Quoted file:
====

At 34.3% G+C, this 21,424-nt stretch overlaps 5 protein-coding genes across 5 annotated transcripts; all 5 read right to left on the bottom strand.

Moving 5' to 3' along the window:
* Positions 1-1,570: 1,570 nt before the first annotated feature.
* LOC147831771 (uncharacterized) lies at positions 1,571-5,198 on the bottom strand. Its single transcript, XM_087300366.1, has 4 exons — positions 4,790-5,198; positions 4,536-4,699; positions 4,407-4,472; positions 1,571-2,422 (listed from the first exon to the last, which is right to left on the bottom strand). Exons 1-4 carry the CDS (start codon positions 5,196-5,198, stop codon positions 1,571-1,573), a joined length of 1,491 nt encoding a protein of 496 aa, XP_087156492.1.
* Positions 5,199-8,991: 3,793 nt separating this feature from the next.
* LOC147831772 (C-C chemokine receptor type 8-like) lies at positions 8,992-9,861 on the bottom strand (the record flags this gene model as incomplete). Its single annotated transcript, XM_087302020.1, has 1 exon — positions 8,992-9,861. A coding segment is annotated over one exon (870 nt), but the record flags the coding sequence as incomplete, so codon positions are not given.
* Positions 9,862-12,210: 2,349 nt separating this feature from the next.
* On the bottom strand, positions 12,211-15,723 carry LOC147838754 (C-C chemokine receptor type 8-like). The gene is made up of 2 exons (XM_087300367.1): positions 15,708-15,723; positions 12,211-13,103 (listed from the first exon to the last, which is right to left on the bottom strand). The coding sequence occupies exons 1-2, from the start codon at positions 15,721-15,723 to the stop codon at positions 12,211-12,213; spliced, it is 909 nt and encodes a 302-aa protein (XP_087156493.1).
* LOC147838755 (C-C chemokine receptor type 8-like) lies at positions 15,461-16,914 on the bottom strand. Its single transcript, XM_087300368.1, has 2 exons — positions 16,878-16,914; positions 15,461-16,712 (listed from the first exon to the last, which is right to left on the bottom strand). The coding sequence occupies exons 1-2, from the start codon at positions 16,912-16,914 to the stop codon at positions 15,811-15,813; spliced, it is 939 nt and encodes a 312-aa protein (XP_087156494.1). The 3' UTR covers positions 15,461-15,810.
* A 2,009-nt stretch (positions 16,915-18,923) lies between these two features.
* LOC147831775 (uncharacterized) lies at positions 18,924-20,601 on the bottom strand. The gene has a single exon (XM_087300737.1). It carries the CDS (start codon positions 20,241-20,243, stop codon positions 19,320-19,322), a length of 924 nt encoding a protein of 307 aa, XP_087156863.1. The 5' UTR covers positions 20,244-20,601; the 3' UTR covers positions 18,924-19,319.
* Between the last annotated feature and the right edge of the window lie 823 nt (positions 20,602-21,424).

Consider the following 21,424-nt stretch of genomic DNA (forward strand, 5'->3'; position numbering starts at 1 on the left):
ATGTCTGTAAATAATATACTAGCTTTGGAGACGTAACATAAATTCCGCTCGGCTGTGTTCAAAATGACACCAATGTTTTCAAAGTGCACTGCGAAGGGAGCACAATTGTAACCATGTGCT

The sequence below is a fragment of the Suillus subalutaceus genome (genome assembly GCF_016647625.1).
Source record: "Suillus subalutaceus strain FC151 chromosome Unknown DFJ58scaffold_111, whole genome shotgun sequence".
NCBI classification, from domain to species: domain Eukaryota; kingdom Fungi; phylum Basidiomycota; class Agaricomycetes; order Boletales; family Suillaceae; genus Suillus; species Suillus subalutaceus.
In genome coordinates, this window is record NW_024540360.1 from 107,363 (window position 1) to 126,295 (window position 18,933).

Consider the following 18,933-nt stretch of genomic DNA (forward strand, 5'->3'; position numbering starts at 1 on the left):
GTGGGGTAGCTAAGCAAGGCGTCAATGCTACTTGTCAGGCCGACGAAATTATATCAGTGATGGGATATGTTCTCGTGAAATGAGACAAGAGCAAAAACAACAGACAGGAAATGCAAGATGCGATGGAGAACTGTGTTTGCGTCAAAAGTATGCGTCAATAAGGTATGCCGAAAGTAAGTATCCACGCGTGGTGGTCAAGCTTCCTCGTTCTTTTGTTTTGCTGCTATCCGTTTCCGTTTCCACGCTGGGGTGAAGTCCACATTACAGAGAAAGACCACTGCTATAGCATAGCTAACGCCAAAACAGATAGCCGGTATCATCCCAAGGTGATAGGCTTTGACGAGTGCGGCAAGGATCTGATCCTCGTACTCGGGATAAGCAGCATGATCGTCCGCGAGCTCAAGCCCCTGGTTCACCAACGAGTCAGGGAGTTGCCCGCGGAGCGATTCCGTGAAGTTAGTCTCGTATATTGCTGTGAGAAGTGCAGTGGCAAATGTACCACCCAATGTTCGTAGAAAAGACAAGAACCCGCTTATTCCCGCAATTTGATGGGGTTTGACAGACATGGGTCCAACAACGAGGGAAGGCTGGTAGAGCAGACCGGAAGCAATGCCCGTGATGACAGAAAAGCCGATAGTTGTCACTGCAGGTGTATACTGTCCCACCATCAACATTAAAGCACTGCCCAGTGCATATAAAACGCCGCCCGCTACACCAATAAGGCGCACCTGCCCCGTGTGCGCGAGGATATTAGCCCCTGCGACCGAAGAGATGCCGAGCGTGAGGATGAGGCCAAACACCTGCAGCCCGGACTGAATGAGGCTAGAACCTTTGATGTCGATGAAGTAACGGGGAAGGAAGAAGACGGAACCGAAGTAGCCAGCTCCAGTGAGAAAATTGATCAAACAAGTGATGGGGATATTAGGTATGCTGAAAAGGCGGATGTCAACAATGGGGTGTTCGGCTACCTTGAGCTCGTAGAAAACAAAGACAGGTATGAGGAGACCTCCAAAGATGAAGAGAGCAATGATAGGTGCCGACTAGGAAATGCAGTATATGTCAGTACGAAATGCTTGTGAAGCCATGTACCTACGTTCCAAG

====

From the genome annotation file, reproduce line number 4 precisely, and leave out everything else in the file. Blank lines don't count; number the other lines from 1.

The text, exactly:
* LOC147831771 (uncharacterized) lies at positions 1,571-5,198 on the bottom strand. Its single transcript, XM_087300366.1, has 4 exons — positions 4,790-5,198; positions 4,536-4,699; positions 4,407-4,472; positions 1,571-2,422 (listed from the first exon to the last, which is right to left on the bottom strand). Exons 1-4 carry the CDS (start codon positions 5,196-5,198, stop codon positions 1,571-1,573), a joined length of 1,491 nt encoding a protein of 496 aa, XP_087156492.1.